Labour leaders face backlash over 'loans for peerages' row

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Labour leaders face a backlash from their own MPs after admitting they received loans from millionaire supporters who were then recommended for peerages.

The party insisted it had broken no rules by accepting loans, that enable it to avoid declaring the financial help, and strenuously denied the backers were being rewarded for the loans.

But MPs protested last night that the practice was bringing Labour into disrepute and called for reform both of the funding of political parties and the composition of the House of Lords.

The controversy arose after it emerged that three businessmen at the centre of a row between Downing Street and the watchdog on Lords appointments had all made loans to the Labour party. The Independent on Sunday reported that their loans were worth more than £3.5m.

One of them, Chai Patel, who is chief executive of the Priory Clinics, lent the party £1.5m at commercial rates last August, as well making donations worth £100,000. He said yesterday: "I did this because I was asked to, and because I was able to.

"If I had ever imagined that providing financial support in this way would have brought so much criticism, I would not have done so. I never expected anything in return for either the donation or the loan."

His elevation to a peerage is one of three being blocked by the House of Lords Appointments Commission. The others are that of Sir David Garrard, a property developer who is believed to have loaned Labour more than £1m, and stockbroker Barry Townsley, who lent the party £1m.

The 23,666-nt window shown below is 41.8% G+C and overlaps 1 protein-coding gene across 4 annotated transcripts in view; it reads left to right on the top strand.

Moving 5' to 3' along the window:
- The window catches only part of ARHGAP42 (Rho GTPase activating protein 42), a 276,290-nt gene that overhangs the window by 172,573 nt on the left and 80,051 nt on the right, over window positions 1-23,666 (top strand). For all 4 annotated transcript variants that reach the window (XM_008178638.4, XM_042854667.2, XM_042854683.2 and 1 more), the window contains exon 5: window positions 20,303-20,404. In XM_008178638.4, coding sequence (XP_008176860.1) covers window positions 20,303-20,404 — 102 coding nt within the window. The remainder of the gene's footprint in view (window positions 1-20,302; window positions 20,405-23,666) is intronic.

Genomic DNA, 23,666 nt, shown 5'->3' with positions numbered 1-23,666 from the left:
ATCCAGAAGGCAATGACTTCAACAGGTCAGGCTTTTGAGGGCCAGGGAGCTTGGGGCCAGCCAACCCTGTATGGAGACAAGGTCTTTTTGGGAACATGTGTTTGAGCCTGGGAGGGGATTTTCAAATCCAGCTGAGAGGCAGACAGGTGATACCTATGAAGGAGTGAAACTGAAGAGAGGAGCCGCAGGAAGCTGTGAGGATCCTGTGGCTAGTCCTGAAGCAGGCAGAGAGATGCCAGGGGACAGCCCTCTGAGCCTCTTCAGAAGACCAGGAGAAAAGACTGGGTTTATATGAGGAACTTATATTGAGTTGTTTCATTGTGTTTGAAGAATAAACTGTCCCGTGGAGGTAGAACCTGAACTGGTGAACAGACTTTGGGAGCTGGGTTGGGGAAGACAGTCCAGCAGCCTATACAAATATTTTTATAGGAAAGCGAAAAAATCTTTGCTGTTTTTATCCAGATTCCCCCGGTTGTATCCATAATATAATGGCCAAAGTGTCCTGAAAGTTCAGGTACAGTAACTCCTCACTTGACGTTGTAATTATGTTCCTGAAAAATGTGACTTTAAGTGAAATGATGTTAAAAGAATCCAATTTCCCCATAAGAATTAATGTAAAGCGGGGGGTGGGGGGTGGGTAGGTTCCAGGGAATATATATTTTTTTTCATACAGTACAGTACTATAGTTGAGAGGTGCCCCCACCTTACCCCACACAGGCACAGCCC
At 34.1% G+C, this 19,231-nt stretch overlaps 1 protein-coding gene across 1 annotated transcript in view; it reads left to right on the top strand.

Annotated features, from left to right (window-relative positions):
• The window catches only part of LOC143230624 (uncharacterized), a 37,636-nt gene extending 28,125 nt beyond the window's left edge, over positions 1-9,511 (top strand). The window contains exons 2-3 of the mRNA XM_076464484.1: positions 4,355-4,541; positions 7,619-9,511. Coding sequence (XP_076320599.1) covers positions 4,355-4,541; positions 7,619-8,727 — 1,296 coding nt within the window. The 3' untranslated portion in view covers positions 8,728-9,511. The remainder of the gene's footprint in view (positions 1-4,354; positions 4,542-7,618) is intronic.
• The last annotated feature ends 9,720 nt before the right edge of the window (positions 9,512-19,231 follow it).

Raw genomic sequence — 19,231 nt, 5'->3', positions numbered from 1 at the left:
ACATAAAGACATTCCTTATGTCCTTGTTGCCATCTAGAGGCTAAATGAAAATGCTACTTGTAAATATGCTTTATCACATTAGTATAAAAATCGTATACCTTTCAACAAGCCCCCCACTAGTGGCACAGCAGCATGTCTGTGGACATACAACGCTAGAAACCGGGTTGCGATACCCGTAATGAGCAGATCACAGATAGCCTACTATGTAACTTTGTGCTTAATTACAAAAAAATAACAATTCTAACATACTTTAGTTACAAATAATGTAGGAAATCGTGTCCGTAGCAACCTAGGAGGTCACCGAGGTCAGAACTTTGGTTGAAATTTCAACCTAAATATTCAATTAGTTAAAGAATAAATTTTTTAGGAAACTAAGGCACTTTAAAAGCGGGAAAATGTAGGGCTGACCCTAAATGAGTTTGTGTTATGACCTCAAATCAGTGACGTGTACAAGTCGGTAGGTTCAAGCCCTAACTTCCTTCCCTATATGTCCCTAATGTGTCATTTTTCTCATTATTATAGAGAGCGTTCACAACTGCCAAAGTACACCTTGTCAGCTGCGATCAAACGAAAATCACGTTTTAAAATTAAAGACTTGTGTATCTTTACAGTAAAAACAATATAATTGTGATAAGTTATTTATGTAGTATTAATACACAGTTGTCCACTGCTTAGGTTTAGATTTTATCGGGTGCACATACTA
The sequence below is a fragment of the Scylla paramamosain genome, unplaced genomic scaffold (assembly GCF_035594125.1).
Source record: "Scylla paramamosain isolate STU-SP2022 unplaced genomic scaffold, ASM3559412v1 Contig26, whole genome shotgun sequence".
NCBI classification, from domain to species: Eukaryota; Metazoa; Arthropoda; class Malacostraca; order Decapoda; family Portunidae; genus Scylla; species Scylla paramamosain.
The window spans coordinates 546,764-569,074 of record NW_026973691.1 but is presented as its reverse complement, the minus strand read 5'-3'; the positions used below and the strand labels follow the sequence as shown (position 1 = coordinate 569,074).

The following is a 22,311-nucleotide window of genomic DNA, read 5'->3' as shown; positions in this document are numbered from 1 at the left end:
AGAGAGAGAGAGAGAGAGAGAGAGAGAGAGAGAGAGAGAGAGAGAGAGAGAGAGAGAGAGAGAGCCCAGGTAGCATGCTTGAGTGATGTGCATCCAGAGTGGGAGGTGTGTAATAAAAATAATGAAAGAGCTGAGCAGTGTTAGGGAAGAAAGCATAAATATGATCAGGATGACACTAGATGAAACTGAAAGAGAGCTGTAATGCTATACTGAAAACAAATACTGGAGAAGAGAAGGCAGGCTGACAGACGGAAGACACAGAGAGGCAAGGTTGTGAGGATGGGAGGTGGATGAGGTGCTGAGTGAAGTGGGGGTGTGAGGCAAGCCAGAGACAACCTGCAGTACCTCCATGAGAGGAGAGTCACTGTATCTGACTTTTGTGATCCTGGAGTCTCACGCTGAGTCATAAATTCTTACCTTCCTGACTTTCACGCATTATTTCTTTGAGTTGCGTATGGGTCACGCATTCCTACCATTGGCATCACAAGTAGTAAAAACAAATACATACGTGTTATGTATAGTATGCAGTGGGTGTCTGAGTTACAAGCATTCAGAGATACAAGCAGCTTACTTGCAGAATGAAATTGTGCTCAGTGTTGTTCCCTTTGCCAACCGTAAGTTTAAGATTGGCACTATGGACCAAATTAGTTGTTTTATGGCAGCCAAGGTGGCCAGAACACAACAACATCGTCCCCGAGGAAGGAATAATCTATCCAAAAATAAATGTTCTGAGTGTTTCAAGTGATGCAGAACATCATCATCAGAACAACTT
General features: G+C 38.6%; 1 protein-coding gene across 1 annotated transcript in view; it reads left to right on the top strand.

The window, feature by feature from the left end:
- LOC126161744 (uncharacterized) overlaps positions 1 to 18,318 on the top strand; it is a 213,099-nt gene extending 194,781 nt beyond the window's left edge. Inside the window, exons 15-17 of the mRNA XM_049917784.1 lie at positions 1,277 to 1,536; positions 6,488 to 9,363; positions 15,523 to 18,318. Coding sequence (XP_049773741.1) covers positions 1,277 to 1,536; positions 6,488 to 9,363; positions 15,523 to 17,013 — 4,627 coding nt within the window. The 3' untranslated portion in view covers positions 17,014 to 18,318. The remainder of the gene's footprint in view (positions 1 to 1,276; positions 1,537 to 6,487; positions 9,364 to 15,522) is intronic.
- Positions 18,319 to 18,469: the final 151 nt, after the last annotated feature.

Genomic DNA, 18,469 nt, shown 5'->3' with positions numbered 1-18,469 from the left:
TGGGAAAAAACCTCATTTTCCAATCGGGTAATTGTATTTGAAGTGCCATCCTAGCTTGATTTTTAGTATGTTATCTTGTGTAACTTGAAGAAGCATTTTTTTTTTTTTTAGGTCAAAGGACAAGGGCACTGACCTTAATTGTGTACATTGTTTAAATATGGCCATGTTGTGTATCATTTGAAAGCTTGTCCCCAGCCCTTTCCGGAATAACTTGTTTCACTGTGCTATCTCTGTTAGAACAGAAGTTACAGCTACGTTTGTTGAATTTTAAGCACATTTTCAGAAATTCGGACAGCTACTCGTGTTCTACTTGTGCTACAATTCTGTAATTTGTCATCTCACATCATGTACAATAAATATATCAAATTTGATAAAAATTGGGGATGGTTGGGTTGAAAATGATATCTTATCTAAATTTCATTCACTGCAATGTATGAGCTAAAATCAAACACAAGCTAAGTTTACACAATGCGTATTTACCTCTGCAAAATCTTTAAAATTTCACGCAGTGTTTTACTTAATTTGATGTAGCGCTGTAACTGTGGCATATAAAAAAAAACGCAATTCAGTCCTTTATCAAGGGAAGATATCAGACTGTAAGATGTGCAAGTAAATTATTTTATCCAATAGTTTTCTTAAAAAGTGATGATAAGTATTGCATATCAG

A Labour spokesman said: "There is nothing wrong with donating or lending money to a political party as long as the rules are strictly adhered to.

"The issue here, regarding the loans that these people have made, is whether the strict rules set by the Electoral Commission regarding the declaration of loans that have been made at a commercial rate, have been fully observed.

"They have. It has been suggested that these loans were made at a preferential rate. That is absolutely not the case."

But Peter Kilfoyle, the former armed forces minister, said: "I have always been very concerned about the increasing reliance on wealthy donors. Traditionally, the party was funded by the trade unions that was far more transparent and accountable."

Mr Kilfoyle called for a cap on the donations, or loans, that a political party can receive. He added: "I don't want to see political parties fighting over which business will fund them. That would put us in the same situation as the Americans."

Ian Gibson, the MP for Norwich North, called for a review of how the party receives its income and he made the call for a fully-elected House of Lords to be put in place.

Mr Gibson said: "Whether the income is through loans or straight cash donations, it isn't liked either by party members or by the public generally."

Three lenders in question


Caught up in the 'Galloping Major' share-dealing City scandal and banned from the trading floor for six months. He has given sponsorship worth £1.5m to Stockley Academy, Hillingdon, west London, a flagship Labour academy. Has withdrawn his name, telling friends the recent publicity has not made elevation to the Lords worthwhile.


His family moved to a south London council estate after it fled Idi Amin's regime in Uganda. Trained as a doctor, he became a healthcare entrepreneur. Reported to have made £25m from the Priory clinics. Cleared last year of misconduct over allegations of mistreatment in a home run by Westminster Health Care, where he was chief executive.


Knighted in 2002, the multimillionaire property developer is a friend of Labour's chief fundraiser Lord Levy. He previously donated to the Tories when they were led by William Hague. He has contributed £2.4m to the Bexley Business Academy in south-east London, a flagship for the Government's city academy scheme.